Perhaps many do not know it, but alcoholic beverages are strictly prohibited in space. And as unusual as it may seem, astronauts manage to introduce small doses of the recreational liquid to de-stress while suspended in space. International Space Station (ISS) of the POT.
Why are alcoholic beverages prohibited in space? There are several reasons. Some are scientific and others are social and precautionary.
But the truth is that there are astronauts of the POT, THIS, cosmonauts of the space agency Russia and other organizations that practice the “smuggling” of alcohol on spacecraft.
According to review computer todaycognac, brandy and vodka is one of the drinks that astronauts and cosmonauts have clandestinely entered into the International Space Station.
The aforementioned medium makes this publication based on the testimony of the same protagonists who captured their experiences in books and interviews.
alcoholic beverages in space
In the first place, as we all know and although we like it a lot, alcoholic beverages are not good for the human body. Second, this liquid reacts when subjected to microgravity, thanks to one of its components called ethanol.
What is known about this compound is that it interacts with gases from the space station and could change the taste of, for example, whisky, vodka, brandy or cognac.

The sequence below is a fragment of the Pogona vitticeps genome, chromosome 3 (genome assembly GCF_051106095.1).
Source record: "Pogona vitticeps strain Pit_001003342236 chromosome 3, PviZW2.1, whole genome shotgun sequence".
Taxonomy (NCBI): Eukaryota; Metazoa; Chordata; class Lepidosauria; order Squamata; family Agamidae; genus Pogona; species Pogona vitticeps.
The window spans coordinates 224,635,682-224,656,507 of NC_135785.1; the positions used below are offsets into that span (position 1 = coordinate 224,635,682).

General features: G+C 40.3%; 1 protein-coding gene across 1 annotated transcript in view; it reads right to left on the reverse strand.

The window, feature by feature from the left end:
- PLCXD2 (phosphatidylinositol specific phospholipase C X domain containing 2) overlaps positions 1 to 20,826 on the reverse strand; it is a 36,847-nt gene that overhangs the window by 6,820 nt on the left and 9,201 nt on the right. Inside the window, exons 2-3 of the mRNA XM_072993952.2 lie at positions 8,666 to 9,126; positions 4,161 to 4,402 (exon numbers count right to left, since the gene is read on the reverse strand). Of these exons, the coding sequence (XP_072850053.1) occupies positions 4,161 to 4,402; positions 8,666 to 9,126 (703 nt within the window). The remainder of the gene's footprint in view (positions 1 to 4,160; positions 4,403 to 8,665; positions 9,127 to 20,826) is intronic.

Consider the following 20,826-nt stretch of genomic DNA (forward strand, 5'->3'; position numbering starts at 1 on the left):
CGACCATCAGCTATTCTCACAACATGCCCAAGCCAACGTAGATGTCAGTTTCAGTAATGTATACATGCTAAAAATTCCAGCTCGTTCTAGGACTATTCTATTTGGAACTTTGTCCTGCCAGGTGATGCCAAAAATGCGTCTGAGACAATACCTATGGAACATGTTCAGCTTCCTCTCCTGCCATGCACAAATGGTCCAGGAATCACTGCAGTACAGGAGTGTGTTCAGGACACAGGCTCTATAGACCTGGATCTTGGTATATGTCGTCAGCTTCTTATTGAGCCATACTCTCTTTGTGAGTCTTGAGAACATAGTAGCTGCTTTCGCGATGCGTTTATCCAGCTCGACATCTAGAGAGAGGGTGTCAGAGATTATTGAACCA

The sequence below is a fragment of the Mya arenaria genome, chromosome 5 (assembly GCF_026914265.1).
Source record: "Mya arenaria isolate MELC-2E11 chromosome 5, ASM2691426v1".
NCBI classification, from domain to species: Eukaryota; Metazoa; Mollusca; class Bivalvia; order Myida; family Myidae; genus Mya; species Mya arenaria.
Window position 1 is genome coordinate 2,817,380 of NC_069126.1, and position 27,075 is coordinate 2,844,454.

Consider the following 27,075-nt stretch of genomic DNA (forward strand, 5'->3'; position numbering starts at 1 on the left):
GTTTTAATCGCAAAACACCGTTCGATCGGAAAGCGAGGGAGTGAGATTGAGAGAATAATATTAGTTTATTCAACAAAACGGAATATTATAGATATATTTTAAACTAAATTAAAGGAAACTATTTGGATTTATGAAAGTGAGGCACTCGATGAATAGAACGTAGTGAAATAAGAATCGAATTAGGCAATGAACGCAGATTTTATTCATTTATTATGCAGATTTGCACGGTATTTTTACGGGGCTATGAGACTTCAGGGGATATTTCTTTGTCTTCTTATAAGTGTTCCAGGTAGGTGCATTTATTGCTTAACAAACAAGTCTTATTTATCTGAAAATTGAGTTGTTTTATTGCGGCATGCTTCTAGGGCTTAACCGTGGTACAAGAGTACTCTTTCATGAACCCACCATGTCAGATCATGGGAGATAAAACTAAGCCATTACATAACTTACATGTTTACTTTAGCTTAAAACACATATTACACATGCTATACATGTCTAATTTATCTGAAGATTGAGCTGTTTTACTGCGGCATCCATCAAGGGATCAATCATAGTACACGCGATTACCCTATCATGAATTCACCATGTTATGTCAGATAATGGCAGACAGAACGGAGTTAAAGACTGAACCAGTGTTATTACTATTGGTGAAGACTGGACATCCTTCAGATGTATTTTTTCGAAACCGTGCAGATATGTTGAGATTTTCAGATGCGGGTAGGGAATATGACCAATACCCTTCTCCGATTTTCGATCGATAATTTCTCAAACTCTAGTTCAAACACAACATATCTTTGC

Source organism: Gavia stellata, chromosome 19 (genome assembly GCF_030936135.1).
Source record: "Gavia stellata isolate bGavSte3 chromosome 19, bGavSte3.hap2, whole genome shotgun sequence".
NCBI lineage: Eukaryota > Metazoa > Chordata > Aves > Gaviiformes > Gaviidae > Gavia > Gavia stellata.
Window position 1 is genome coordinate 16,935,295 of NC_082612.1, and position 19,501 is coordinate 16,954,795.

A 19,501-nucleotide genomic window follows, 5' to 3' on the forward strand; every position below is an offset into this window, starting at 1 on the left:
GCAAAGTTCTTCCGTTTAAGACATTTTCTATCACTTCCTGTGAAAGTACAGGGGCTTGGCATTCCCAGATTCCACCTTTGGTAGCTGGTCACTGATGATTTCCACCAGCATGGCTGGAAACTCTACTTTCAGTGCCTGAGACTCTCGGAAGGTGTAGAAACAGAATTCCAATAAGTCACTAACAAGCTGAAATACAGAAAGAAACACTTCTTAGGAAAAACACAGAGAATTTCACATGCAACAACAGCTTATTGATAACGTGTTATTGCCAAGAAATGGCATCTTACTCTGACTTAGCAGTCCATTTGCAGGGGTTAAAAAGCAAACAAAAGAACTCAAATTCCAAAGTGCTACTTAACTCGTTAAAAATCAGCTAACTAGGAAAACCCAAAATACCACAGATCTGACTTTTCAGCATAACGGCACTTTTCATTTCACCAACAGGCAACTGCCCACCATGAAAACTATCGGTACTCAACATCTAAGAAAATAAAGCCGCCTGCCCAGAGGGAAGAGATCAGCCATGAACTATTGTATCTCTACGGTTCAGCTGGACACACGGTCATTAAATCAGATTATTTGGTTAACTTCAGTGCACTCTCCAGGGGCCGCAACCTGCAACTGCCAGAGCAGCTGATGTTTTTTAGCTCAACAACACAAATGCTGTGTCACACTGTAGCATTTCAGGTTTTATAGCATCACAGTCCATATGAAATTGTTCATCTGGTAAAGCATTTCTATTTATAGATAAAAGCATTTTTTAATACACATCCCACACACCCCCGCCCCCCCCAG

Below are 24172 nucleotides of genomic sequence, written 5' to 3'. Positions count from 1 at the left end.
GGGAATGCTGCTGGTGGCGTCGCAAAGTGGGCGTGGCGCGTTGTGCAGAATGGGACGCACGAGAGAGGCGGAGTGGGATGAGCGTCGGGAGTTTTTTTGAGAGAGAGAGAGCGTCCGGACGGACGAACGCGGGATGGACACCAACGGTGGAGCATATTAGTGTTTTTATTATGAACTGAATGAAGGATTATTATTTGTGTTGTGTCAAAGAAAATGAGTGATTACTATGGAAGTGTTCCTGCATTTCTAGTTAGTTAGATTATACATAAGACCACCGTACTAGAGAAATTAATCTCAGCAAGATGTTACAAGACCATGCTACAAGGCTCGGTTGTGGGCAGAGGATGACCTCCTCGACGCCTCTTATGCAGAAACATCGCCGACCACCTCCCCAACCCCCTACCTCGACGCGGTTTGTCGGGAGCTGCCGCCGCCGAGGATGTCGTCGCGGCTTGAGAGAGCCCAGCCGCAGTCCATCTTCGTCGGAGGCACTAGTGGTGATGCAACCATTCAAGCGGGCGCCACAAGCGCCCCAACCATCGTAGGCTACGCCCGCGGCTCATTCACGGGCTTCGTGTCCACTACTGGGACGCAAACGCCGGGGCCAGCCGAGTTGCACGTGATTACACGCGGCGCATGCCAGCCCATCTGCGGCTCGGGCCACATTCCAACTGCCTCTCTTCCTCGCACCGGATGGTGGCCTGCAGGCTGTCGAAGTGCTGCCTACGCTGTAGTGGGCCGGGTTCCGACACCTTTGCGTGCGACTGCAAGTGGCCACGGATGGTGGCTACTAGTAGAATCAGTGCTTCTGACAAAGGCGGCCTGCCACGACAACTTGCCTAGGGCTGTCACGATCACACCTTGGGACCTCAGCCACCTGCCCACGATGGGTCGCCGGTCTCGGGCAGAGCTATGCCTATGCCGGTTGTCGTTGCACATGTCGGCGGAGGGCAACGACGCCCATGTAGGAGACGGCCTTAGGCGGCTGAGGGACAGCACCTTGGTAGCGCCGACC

In the case of beer or sparkling wines, the bubbles settle to the bottom of glasses or bottles and when consumed, they stay in the throat and cause liquid burps They represent a danger to the ship and the crew.
Another reason is that under the influence of alcohol, an astronaut is not in his right mind. And therefore, in an emergency situation he would be separate from the situation.
The POT it also prohibits it since it must take care of the image of the organization in the constant contacts they make with the media. Imagine an astronaut giving an interview drunk.
Computer Today cites a book called “Spirit in Space” written by Chris Careberry. In this compact they are detailed among other things, how Russian astronauts have introduced “cognac bottles in hollow books, in containers labeled as juices, and have even gone on strict diets so they can fit bottles into their spacesuits and still meet weight requirements”.
Careberry’s words are supported by American astronaut Clayton Anderson, who states the following: “NASA will tell you that there is no alcohol on board the ISS. As a person who lived there for five months, I’ll tell you that’s false.”